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HPV vaccine to be reduced to a single dose

The human papilloma virus (HPV) vaccine is to be reduced from two doses to one from September 2023 for children aged between 12 and 13 and eligible gay or bisexual men.

This follows studies, conducted by the Joint Committee on Vaccination and Immunisation (JCVI) and the World Health Organisation (WHO), which show that a single dose of HPV vaccine ‘delivers solid protection and is comparable to a 2-dose schedule’.

Steve Russell, national director for screening and vaccinations at NHS England, said: ‘This is another step forward for our world-leading HPV vaccination programme, which saves lives by significantly reducing the risk of cervical cancer.

‘With one quick HPV jab now making it simpler than ever to reduce your risk of cancers caused by the virus, it’s so important that people come forward when invited.’

The plans to reduce the dose to one follow countries such as Australia and Scotland who have already made the move to reduce HPV vaccine from two to one for those eligible.

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The doses will be offered to children in year 8 in mainstream secondary schools, and to eligible gay and bisexual men and men who have sex with men (gbMSM) under the age of 25, in sexual health clinics. Individuals who are immunosuppressed or those known to be HIV-positive will remain on a 3-dose schedule.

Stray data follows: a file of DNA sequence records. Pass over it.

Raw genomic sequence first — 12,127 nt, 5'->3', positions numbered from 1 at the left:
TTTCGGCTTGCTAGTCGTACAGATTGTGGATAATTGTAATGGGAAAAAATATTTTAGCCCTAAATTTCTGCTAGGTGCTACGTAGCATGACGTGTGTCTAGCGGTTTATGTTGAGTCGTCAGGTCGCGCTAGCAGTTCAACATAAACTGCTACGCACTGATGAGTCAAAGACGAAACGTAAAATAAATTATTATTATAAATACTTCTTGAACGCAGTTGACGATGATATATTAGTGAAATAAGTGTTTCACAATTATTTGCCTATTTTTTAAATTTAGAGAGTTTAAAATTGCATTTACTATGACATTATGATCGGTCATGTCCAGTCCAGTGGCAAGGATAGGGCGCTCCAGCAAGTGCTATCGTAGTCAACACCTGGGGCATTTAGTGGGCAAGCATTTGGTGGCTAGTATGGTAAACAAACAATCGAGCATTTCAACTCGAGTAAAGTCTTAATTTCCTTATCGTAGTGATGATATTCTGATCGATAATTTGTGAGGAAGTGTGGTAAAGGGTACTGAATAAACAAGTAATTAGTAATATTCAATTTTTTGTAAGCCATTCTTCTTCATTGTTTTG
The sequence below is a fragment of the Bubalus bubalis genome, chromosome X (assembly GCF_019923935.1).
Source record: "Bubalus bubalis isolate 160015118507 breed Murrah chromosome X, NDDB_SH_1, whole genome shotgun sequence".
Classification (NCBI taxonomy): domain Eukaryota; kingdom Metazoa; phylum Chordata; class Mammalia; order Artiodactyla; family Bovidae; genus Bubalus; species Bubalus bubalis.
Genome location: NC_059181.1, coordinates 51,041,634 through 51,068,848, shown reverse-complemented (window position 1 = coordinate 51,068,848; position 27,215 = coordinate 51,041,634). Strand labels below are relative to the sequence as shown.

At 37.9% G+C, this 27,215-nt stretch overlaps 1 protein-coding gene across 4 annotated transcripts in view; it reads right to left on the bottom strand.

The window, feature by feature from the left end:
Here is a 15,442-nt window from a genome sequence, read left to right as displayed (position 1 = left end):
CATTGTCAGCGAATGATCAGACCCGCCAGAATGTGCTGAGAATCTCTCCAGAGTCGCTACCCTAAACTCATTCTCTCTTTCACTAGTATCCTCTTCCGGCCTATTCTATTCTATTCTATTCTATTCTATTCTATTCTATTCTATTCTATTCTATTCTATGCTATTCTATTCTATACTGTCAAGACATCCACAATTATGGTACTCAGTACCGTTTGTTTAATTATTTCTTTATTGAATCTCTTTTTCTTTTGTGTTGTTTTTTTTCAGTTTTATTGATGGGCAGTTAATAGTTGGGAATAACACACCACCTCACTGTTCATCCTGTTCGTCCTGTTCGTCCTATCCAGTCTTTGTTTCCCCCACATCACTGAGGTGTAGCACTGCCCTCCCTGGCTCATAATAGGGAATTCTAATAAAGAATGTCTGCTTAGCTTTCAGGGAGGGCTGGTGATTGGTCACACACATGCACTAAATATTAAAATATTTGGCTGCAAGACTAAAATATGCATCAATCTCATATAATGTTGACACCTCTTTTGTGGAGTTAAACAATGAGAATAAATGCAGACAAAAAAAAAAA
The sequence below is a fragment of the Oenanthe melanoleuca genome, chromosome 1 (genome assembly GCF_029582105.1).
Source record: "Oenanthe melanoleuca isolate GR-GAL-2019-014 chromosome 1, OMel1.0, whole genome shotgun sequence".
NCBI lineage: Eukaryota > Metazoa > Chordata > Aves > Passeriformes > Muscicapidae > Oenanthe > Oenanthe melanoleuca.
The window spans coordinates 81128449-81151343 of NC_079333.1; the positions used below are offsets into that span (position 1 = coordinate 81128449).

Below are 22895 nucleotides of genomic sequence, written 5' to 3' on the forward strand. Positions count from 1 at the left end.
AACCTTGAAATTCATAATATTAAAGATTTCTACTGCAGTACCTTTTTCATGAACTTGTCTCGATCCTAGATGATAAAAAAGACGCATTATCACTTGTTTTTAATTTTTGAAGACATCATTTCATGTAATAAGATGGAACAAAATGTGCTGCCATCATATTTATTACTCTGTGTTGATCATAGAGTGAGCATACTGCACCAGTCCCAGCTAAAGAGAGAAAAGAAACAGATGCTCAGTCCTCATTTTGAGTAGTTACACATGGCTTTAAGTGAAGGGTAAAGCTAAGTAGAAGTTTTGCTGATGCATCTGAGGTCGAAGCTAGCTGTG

The HPV vaccination protects against cervical cancer, cancers of the head and neck (mouth and throat) and cancers of the anus and genital areas. The vaccine has been part of the NHS routine vaccination schedule for 12-13 year-old girls since 2008, and was rolled out to include boys of similar age in 2019.

According to Dr Vanessa Saliba, Immunisation Consultant Epidemiologist at the UK Health Security Agency (UKHSA) the HPV vaccine programme is ‘one of the most successful in the world’ and she described the plans to reduce the HPV does from two to one as ‘good news for young people’.

However, some experts warned that by reducing the vaccine, those who have missed it will have fewer chances to protect themselves.

‘One concern is that fewer doses could reduce the opportunities that those who miss their vaccine have to get it,’ said Samantha Dixon, chief executive of Jo's Cervical Cancer Trust. ‘Ample opportunities and reminders are essential to make sure as many people as possible can have their vaccination, this includes those who do not attend school.’

The Government has said that HPV vaccines will be available for those not in mainstream school via a community clinic delivery model, but concerns remain for those without access to sufficient information and reminders about the risks of not being vaccinated.